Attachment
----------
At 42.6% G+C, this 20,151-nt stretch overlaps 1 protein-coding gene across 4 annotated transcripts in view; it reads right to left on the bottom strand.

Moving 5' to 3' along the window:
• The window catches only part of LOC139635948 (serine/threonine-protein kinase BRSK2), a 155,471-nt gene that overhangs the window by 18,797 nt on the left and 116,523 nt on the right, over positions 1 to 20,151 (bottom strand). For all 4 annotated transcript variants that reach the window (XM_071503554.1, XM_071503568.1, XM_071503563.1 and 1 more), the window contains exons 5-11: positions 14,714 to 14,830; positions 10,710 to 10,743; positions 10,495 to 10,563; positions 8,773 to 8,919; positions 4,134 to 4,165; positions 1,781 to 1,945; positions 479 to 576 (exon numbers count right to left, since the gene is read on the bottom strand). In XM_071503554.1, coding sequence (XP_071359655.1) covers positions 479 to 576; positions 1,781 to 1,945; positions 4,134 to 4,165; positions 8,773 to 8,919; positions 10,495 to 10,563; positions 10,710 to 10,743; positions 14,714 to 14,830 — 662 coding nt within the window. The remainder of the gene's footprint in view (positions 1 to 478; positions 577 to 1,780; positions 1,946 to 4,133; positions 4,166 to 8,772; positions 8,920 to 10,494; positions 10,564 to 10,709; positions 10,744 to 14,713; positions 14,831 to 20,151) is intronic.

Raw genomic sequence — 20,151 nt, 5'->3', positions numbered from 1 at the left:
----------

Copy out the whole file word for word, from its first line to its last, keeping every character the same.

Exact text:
At 42.6% G+C, this 20,151-nt stretch overlaps 1 protein-coding gene across 4 annotated transcripts in view; it reads right to left on the bottom strand.

Moving 5' to 3' along the window:
• The window catches only part of LOC139635948 (serine/threonine-protein kinase BRSK2), a 155,471-nt gene that overhangs the window by 18,797 nt on the left and 116,523 nt on the right, over positions 1 to 20,151 (bottom strand). For all 4 annotated transcript variants that reach the window (XM_071503554.1, XM_071503568.1, XM_071503563.1 and 1 more), the window contains exons 5-11: positions 14,714 to 14,830; positions 10,710 to 10,743; positions 10,495 to 10,563; positions 8,773 to 8,919; positions 4,134 to 4,165; positions 1,781 to 1,945; positions 479 to 576 (exon numbers count right to left, since the gene is read on the bottom strand). In XM_071503554.1, coding sequence (XP_071359655.1) covers positions 479 to 576; positions 1,781 to 1,945; positions 4,134 to 4,165; positions 8,773 to 8,919; positions 10,495 to 10,563; positions 10,710 to 10,743; positions 14,714 to 14,830 — 662 coding nt within the window. The remainder of the gene's footprint in view (positions 1 to 478; positions 577 to 1,780; positions 1,946 to 4,133; positions 4,166 to 8,772; positions 8,920 to 10,494; positions 10,564 to 10,709; positions 10,744 to 14,713; positions 14,831 to 20,151) is intronic.

Raw genomic sequence — 20,151 nt, 5'->3', positions numbered from 1 at the left: